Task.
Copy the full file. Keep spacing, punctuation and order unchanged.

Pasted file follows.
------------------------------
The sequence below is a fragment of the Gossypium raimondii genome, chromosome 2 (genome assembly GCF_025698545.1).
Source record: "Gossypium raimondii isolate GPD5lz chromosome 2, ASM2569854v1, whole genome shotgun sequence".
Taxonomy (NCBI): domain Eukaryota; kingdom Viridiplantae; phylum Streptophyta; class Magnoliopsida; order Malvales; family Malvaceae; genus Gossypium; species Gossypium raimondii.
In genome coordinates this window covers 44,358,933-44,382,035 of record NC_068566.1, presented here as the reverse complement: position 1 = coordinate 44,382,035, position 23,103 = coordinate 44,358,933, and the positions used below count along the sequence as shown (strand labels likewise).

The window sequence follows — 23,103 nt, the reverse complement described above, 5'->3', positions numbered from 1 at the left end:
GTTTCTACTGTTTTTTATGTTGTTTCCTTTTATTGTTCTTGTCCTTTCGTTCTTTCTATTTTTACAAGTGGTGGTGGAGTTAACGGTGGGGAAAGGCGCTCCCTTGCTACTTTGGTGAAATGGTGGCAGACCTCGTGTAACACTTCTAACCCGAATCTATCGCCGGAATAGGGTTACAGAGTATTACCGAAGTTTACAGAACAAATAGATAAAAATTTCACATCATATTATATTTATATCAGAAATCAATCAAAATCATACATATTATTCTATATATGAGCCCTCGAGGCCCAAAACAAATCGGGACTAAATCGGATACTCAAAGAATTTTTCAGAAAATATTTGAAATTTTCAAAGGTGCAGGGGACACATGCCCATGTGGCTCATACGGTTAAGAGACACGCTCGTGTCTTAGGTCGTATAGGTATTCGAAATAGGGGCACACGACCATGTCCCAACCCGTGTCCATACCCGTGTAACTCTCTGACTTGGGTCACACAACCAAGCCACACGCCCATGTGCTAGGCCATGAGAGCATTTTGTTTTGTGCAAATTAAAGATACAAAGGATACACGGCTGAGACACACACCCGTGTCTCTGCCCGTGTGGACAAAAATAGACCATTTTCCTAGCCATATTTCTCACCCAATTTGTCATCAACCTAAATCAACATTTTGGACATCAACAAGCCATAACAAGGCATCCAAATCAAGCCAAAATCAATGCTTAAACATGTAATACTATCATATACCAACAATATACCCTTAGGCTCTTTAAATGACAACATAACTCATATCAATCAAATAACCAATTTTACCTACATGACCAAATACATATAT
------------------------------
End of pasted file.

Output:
The sequence below is a fragment of the Gossypium raimondii genome, chromosome 2 (genome assembly GCF_025698545.1).
Source record: "Gossypium raimondii isolate GPD5lz chromosome 2, ASM2569854v1, whole genome shotgun sequence".
Taxonomy (NCBI): domain Eukaryota; kingdom Viridiplantae; phylum Streptophyta; class Magnoliopsida; order Malvales; family Malvaceae; genus Gossypium; species Gossypium raimondii.
In genome coordinates this window covers 44,358,933-44,382,035 of record NC_068566.1, presented here as the reverse complement: position 1 = coordinate 44,382,035, position 23,103 = coordinate 44,358,933, and the positions used below count along the sequence as shown (strand labels likewise).

The window sequence follows — 23,103 nt, the reverse complement described above, 5'->3', positions numbered from 1 at the left end:
GTTTCTACTGTTTTTTATGTTGTTTCCTTTTATTGTTCTTGTCCTTTCGTTCTTTCTATTTTTACAAGTGGTGGTGGAGTTAACGGTGGGGAAAGGCGCTCCCTTGCTACTTTGGTGAAATGGTGGCAGACCTCGTGTAACACTTCTAACCCGAATCTATCGCCGGAATAGGGTTACAGAGTATTACCGAAGTTTACAGAACAAATAGATAAAAATTTCACATCATATTATATTTATATCAGAAATCAATCAAAATCATACATATTATTCTATATATGAGCCCTCGAGGCCCAAAACAAATCGGGACTAAATCGGATACTCAAAGAATTTTTCAGAAAATATTTGAAATTTTCAAAGGTGCAGGGGACACATGCCCATGTGGCTCATACGGTTAAGAGACACGCTCGTGTCTTAGGTCGTATAGGTATTCGAAATAGGGGCACACGACCATGTCCCAACCCGTGTCCATACCCGTGTAACTCTCTGACTTGGGTCACACAACCAAGCCACACGCCCATGTGCTAGGCCATGAGAGCATTTTGTTTTGTGCAAATTAAAGATACAAAGGATACACGGCTGAGACACACACCCGTGTCTCTGCCCGTGTGGACAAAAATAGACCATTTTCCTAGCCATATTTCTCACCCAATTTGTCATCAACCTAAATCAACATTTTGGACATCAACAAGCCATAACAAGGCATCCAAATCAAGCCAAAATCAATGCTTAAACATGTAATACTATCATATACCAACAATATACCCTTAGGCTCTTTAAATGACAACATAACTCATATCAATCAAATAACCAATTTTACCTACATGACCAAATACATATAT